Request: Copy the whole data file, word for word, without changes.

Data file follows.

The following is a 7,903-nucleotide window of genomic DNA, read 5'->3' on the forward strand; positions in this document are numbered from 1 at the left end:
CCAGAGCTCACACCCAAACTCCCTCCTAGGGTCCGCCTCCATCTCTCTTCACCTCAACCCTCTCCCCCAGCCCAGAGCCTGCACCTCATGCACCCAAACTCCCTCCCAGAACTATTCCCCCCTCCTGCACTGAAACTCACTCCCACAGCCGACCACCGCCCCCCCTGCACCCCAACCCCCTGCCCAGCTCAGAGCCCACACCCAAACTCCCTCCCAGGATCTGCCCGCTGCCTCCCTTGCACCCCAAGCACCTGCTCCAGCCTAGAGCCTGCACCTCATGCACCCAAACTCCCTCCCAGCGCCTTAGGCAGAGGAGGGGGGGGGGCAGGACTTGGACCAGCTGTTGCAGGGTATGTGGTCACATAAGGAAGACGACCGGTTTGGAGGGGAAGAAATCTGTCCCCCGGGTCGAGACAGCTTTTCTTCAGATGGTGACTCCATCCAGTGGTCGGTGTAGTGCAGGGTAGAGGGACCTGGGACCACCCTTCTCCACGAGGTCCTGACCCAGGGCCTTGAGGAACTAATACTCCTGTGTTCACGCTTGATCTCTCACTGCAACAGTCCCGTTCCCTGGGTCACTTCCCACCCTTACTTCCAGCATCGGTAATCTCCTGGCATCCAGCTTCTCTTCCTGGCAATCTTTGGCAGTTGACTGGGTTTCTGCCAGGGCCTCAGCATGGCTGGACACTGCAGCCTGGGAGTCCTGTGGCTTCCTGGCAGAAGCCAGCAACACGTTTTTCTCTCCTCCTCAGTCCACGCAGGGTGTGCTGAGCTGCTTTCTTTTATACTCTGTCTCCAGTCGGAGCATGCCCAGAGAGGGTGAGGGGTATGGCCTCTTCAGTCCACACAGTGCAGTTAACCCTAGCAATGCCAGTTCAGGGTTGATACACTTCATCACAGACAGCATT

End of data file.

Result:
The following is a 7,903-nucleotide window of genomic DNA, read 5'->3' on the forward strand; positions in this document are numbered from 1 at the left end:
CCAGAGCTCACACCCAAACTCCCTCCTAGGGTCCGCCTCCATCTCTCTTCACCTCAACCCTCTCCCCCAGCCCAGAGCCTGCACCTCATGCACCCAAACTCCCTCCCAGAACTATTCCCCCCTCCTGCACTGAAACTCACTCCCACAGCCGACCACCGCCCCCCCTGCACCCCAACCCCCTGCCCAGCTCAGAGCCCACACCCAAACTCCCTCCCAGGATCTGCCCGCTGCCTCCCTTGCACCCCAAGCACCTGCTCCAGCCTAGAGCCTGCACCTCATGCACCCAAACTCCCTCCCAGCGCCTTAGGCAGAGGAGGGGGGGGGGCAGGACTTGGACCAGCTGTTGCAGGGTATGTGGTCACATAAGGAAGACGACCGGTTTGGAGGGGAAGAAATCTGTCCCCCGGGTCGAGACAGCTTTTCTTCAGATGGTGACTCCATCCAGTGGTCGGTGTAGTGCAGGGTAGAGGGACCTGGGACCACCCTTCTCCACGAGGTCCTGACCCAGGGCCTTGAGGAACTAATACTCCTGTGTTCACGCTTGATCTCTCACTGCAACAGTCCCGTTCCCTGGGTCACTTCCCACCCTTACTTCCAGCATCGGTAATCTCCTGGCATCCAGCTTCTCTTCCTGGCAATCTTTGGCAGTTGACTGGGTTTCTGCCAGGGCCTCAGCATGGCTGGACACTGCAGCCTGGGAGTCCTGTGGCTTCCTGGCAGAAGCCAGCAACACGTTTTTCTCTCCTCCTCAGTCCACGCAGGGTGTGCTGAGCTGCTTTCTTTTATACTCTGTCTCCAGTCGGAGCATGCCCAGAGAGGGTGAGGGGTATGGCCTCTTCAGTCCACACAGTGCAGTTAACCCTAGCAATGCCAGTTCAGGGTTGATACACTTCATCACAGACAGCATT